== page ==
Today, Diane manages plots and ten public areas in addition to being an enthusiastic recruiter for more garden volunteers. “There are so many different reasons a person can get involved in this work”, says Diane. First, there is the history of the cemetery. “There are over 60,000 stories to hear about the people buried here, how they ended up in this space, and family intrigues. I learn something new almost every time I come,” Diane notes. And she comes almost every day.
Then there is the chance to bring a plot to life by adding plants and flowers. It is also a great way to meet your Hill neighbors. Most of the time there is no personal connection between the volunteer to the chosen plot. But over time gardeners may do some research to learn more about those buried.
Diane is somewhat new to gardening so getting to try out different plants and combinations is quite educational and exciting. She hunts for plant bargains or freebies she might find on the street as she pushes her red wagon between cemetery and home. ”I am just amazed what people put out on the street,” Diane says, ‘just the other day I found three beautiful healthy azalea bushes on the sidewalk.”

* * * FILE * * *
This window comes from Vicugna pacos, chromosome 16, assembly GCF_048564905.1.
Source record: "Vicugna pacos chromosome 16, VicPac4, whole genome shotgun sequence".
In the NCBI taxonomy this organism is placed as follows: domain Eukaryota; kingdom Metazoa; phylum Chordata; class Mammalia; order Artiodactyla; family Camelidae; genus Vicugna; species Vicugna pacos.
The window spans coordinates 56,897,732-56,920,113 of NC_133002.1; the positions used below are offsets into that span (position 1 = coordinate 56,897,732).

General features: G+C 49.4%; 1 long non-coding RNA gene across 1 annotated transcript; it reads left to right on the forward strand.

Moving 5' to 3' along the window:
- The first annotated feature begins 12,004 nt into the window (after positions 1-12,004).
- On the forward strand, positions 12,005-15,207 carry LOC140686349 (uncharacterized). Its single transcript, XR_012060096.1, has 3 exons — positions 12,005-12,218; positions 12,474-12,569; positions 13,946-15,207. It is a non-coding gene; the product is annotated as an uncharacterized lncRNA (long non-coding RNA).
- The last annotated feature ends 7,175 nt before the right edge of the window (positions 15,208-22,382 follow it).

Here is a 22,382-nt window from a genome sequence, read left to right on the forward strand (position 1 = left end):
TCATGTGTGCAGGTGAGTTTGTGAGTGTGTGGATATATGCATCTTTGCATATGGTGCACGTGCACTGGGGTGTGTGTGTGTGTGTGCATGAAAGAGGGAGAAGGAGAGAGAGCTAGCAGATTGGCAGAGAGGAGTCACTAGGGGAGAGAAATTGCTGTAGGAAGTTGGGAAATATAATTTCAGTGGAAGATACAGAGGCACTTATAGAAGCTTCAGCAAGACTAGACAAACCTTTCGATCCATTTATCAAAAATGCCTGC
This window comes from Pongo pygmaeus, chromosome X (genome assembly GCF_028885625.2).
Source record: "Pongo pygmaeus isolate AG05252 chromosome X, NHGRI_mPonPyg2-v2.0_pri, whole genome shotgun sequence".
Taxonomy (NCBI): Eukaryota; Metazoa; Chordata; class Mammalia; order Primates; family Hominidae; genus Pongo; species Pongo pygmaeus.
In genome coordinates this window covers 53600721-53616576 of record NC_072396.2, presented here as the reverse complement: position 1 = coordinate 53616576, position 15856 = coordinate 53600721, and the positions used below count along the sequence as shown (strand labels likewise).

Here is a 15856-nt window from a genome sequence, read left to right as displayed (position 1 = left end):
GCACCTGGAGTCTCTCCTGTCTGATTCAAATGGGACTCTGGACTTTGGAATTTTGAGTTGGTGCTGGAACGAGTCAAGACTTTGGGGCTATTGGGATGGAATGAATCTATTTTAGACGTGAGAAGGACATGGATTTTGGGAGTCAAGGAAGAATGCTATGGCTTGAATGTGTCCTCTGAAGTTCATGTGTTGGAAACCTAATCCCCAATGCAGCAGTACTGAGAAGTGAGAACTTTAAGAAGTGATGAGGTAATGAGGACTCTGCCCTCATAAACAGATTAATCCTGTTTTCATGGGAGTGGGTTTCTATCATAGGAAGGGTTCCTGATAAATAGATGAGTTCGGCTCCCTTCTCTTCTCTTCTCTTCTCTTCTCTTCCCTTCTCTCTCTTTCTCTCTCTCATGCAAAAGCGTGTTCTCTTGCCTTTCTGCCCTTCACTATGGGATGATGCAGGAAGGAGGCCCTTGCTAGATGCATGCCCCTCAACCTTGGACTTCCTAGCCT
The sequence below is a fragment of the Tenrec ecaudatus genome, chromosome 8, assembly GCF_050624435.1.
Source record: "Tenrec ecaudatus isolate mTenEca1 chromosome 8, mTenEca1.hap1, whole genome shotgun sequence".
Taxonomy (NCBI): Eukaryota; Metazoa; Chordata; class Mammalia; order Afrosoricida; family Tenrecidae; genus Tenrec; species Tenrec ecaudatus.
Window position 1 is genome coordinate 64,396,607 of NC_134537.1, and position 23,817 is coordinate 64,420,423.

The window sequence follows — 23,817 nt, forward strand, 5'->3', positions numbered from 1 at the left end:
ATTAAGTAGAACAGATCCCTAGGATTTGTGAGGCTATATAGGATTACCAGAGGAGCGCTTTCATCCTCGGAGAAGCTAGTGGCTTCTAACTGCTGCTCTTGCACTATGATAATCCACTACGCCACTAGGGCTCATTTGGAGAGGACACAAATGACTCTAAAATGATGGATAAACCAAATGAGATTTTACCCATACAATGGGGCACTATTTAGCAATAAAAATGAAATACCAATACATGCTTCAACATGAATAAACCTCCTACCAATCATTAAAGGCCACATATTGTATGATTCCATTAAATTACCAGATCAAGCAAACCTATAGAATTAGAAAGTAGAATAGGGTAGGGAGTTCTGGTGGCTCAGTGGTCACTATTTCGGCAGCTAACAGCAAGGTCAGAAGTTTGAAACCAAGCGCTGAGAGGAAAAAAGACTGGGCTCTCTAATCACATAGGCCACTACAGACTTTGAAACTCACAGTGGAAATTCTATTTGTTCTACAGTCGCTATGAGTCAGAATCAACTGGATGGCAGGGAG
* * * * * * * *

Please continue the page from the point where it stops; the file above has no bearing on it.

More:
In addition to free plants, Diane has had fun planting bulbs from the Beck Bulb Company’s perennial grab bag. The bag has five or more top quality bulbs for a total of 15 plants. Planted in the fall, the plants pop up in the spring and summer. “These bulbs really were the beginning of my plots.”
“I also learn by doing,” Diane laughs. Not being from the south, dahlias were a complete unknown to her. “I had no idea the size of the plants and especially the size of the flowers. No wonder they are called dinner plates.” This year, Diane has staked her dahlias to support the heavy flowers to come.
Adopt a Plot